Friday, June 5, 2009

What Fresh Hell Is This?

Dorothy Parker had a rather dismal take on human nature and life in general. That was long before climate chaos became an issue, but the impulses that have led us to destroy our own planet have always been a dark side of society.

Here is some fancy verbiage that kind of reflects the notions I have developed in my own layman's terminology these past months (my favorite is "bifurcation cascades" with "non-linear instabilities" a close second):

“Systemic” risk, or risk that affects the whole ecosystem rather than just isolated
parts of the system, provides a useful analogy. Systemic risk corresponds to widespread
change in an ecosystem characterized by a break from previous trends in the overall state
of the system. Runaway changes are propagated by positive feedbacks (nonlinear
instabilities) that are often hidden in the complex web of interconnected parts. Recovery
may be much slower to achieve than the collapse, and the changes may be irreversible, in
that the original state may not be fully recoverable (Chapin et al. 1995). Our concept of
threshold transitions include so-called bifurcation cascades where, for example, small
changes in a controlling variable, such that the nature and extent of feedback change,
leads to a sudden destabilization of the system.

Taken from this absolutely amazing report:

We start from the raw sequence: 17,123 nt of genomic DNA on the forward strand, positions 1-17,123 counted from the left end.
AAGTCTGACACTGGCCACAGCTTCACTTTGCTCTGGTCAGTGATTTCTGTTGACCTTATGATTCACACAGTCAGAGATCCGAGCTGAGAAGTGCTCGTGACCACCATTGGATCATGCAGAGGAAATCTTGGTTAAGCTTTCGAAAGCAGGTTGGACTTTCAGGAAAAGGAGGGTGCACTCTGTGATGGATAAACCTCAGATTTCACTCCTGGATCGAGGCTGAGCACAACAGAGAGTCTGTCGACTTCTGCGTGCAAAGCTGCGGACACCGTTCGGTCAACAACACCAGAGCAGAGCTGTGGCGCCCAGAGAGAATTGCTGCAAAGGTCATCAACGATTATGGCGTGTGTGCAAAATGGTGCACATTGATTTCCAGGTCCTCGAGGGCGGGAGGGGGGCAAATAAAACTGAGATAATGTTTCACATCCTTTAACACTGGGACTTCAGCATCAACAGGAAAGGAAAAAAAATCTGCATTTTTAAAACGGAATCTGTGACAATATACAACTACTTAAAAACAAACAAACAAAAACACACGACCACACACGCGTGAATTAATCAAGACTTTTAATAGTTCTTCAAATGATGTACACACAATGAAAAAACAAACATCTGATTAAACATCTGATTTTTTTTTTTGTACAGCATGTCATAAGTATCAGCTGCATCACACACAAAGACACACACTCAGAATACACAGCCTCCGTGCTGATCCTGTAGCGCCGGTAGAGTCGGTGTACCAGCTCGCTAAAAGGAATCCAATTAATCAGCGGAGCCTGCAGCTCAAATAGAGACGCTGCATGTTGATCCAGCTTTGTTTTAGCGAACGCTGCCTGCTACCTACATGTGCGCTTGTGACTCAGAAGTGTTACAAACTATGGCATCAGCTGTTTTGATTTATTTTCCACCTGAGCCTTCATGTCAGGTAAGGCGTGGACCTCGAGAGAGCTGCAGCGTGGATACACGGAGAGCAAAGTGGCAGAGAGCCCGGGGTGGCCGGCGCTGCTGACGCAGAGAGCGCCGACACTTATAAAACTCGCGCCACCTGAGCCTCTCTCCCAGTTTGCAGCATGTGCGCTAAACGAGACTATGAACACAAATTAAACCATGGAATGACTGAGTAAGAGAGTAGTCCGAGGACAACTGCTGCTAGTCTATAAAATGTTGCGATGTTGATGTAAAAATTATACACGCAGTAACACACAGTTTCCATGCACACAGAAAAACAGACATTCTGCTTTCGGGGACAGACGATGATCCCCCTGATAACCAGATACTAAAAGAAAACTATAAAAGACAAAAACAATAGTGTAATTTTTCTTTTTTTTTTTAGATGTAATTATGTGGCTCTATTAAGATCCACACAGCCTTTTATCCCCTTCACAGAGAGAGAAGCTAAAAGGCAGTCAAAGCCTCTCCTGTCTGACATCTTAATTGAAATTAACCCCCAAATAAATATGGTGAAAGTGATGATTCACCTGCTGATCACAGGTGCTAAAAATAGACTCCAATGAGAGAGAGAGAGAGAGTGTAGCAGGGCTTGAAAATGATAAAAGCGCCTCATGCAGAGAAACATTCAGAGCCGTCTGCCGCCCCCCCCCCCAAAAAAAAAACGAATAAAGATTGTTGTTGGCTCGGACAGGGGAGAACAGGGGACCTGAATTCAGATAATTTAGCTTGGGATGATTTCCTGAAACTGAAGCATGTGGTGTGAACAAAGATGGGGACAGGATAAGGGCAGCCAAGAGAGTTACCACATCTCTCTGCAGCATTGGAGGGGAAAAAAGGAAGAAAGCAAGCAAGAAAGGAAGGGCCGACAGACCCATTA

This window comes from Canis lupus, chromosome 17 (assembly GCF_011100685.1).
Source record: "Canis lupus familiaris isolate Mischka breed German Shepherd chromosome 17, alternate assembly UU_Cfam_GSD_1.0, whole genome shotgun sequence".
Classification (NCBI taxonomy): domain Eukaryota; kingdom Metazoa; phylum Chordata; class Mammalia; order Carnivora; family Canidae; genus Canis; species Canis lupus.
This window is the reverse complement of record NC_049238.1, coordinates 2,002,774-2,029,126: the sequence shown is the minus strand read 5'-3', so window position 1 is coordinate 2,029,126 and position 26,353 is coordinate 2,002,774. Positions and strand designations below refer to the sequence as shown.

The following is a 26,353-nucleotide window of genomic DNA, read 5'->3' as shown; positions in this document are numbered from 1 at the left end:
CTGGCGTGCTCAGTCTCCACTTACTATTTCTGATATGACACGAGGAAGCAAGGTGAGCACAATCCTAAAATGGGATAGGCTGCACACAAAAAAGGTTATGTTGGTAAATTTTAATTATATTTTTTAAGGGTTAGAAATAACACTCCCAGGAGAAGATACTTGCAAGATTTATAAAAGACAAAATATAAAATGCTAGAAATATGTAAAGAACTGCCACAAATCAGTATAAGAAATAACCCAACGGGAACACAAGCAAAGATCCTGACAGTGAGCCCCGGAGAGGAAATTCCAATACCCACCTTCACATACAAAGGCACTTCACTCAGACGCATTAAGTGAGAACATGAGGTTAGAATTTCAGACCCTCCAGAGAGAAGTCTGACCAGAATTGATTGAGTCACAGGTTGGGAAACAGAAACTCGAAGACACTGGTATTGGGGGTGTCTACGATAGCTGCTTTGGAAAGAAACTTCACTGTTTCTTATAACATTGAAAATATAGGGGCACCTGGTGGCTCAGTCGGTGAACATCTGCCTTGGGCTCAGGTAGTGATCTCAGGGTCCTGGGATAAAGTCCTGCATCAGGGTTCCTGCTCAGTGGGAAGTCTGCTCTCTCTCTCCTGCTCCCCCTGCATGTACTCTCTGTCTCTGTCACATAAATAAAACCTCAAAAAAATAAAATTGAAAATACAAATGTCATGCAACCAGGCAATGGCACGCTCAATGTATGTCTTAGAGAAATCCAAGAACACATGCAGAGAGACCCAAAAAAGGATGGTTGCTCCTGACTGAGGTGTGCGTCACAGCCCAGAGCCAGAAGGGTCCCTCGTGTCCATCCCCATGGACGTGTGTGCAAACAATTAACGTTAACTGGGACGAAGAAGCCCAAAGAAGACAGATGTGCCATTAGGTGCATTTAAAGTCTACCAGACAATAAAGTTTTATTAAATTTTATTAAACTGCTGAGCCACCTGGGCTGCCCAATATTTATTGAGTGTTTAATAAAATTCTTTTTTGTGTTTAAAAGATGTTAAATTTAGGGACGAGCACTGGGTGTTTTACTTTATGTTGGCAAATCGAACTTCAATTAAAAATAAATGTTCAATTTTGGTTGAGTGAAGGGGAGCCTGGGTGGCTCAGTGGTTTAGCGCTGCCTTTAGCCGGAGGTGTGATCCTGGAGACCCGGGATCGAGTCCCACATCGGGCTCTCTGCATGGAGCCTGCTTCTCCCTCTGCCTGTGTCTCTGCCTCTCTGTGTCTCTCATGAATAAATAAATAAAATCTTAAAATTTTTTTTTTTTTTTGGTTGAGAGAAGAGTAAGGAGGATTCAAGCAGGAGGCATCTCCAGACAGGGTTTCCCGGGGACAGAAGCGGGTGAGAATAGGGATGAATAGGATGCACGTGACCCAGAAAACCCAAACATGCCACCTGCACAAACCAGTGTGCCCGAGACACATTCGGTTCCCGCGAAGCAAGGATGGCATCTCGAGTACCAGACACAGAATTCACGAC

I have been experimenting with the macro setting on my camera and pondering its significance. It has magically appeared as an option in a peculiar mirroring of my entire approach towards life lately. As with many who are "enlightened" as to the dire consequences of climate chaos, I often find myself isolated in what has been referred to as a "parallel universe" where virtually all of the people with whom I interact have absolutely no idea what the future has in store, or if they have an inkling, choose to ignore it.

And so I have been surviving this by using the macro setting. I zoom in on each moment I am able to spend with those I love, closely and intently, and cherish the details. And to the extent I can, I try to keep the background blurry.

But if you feel daring and you want the big picture, try this link:,_scientists_say

Later today I will roam around the garden to photograph flowers. But for now I have just a few trees from travels yesterday, while running errands.

There are pine trees around the library, which were planted years ago, and are suddenly as you can see, trading needles for cones. The crabapple tree is typical. The leaves are discolored and falling on the ground, and the bark is smothered by some sort of lichen. In the most recent run to the grocery store, a red-leaved tree is only half filled out, and the yews are yellow. Every sort of shrub and tree, whether old or young, is blighted.

This is a stunning video, it's over an hour and a half long so if you want to watch it, get some popcorn first!

As I document the demise of the ecosystem around Wit's End, other remote places are showing the same trend:

It's a gorgeous day, time to go outside and enjoy it!

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